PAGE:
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The role of selfefficacy and selfconcept beliefs in mathematical problemsolving: A path analysis
 Journal of Educational Psychology
, 1994
"... Path analysis was used to test the predictive and mediational role of selfefficacy beliefs in mathematical problem solving. Results revealed that math selfefficacy was more predictive of problem solving than was math selfconcept, perceived usefulness of mathematics, prior experience with mathema ..."
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Path analysis was used to test the predictive and mediational role of selfefficacy beliefs in mathematical problem solving. Results revealed that math selfefficacy was more predictive of problem solving than was math selfconcept, perceived usefulness of mathematics, prior experience with mathematics, or gender (N = 350). Selfefficacy also mediated the effect of gender and prior experience on selfconcept, perceived usefulness, and problem solving. Gender and prior experience influenced selfconcept, perceived usefulness, and problem solving largely through the mediational role of selfefficacy. Men had higher performance, selfefficacy, and selfconcept and lower anxiety, but these differences were due largely to the influence of selfefficacy, for gender had a direct effect only on selfefficacy and a prior experience variable. Results support the hypothesized role of selfefficacy in A. Bandura's (1986) social cognitive theory. Social cognitive theory suggests that selfefficacy, "people's judgments of their capabilities to organize and execute courses of action required to attain designated types of performances " (Bandura, 1986, p. 391), strongly influences the choices people make, the effort they expend, and how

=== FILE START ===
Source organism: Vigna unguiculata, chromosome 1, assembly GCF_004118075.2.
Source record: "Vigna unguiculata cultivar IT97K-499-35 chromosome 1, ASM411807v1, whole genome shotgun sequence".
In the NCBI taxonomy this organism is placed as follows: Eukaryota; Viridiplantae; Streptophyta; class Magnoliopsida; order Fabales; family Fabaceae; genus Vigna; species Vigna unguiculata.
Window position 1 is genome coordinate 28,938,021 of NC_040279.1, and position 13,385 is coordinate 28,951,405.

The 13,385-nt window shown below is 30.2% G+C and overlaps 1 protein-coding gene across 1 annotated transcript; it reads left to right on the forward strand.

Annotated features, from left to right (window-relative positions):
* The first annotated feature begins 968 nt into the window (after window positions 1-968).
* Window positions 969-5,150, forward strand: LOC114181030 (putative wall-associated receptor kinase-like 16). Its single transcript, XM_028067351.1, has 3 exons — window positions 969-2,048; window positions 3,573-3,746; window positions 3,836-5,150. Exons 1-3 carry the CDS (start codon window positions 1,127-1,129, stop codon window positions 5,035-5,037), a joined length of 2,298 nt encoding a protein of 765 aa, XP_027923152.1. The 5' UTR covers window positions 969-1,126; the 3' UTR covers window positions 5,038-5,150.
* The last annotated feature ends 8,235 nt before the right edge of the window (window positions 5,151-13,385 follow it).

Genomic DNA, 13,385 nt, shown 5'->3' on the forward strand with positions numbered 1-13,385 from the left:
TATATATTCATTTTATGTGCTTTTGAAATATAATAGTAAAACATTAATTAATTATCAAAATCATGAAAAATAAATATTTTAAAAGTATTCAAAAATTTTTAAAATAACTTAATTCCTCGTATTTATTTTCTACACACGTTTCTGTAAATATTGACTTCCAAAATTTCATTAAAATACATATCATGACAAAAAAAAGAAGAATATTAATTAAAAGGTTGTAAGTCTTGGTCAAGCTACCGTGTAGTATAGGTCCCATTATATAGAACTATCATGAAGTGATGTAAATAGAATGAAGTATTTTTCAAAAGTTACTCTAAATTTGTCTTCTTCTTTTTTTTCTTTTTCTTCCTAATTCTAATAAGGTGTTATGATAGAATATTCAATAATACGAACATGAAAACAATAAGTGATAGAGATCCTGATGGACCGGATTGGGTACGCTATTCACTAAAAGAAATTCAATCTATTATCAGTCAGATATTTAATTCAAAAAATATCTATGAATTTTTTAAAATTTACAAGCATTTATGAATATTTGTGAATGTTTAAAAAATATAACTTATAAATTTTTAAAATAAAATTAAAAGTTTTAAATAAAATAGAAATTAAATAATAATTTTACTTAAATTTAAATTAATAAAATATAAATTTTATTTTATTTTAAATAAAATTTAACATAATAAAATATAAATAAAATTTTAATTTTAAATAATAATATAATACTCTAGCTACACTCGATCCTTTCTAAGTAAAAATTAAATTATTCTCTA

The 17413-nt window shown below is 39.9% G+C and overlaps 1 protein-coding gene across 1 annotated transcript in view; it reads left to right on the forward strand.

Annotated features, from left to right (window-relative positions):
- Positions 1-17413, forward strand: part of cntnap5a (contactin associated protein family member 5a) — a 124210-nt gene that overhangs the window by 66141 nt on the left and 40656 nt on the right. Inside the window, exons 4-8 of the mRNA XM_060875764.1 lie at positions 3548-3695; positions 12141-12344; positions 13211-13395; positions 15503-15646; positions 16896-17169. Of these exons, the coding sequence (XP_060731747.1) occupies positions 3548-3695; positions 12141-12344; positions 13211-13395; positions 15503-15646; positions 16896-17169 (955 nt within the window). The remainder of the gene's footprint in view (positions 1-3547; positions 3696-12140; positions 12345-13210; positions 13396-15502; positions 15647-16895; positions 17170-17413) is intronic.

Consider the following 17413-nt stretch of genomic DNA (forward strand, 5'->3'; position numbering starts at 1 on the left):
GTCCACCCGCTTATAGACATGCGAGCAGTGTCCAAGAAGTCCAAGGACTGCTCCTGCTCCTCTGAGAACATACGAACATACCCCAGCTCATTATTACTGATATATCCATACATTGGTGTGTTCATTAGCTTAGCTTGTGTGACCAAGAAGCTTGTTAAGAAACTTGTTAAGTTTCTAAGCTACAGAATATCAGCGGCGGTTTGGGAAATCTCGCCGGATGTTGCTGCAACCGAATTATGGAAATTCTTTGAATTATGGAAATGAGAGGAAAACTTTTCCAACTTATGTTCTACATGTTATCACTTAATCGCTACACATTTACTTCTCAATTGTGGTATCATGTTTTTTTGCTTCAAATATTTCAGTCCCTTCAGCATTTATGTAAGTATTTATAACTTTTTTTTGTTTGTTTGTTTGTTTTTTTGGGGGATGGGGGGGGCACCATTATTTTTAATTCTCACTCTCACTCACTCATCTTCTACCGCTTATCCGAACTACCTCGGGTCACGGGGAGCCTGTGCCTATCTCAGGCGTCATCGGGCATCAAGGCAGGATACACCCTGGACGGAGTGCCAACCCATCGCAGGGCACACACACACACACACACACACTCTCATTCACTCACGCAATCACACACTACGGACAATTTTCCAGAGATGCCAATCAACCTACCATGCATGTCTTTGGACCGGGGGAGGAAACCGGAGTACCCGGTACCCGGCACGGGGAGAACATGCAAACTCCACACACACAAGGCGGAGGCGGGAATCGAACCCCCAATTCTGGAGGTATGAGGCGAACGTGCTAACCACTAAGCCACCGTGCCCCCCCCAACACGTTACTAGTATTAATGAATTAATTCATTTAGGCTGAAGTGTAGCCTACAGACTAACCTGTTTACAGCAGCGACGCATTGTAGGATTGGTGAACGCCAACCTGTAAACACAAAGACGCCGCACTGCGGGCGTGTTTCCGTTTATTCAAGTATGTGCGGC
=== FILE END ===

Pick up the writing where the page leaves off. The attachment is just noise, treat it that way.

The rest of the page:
From association to causation: Some remarks on the history of statistics
 Statist. Sci
, 1999
"... The “numerical method ” in medicine goes back to Pierre Louis ’ study of pneumonia (1835), and John Snow’s book on the epidemiology of cholera (1855). Snow took advantage of natural experiments and used convergent lines of evidence to demonstrate that cholera is a waterborne infectious disease. More ..."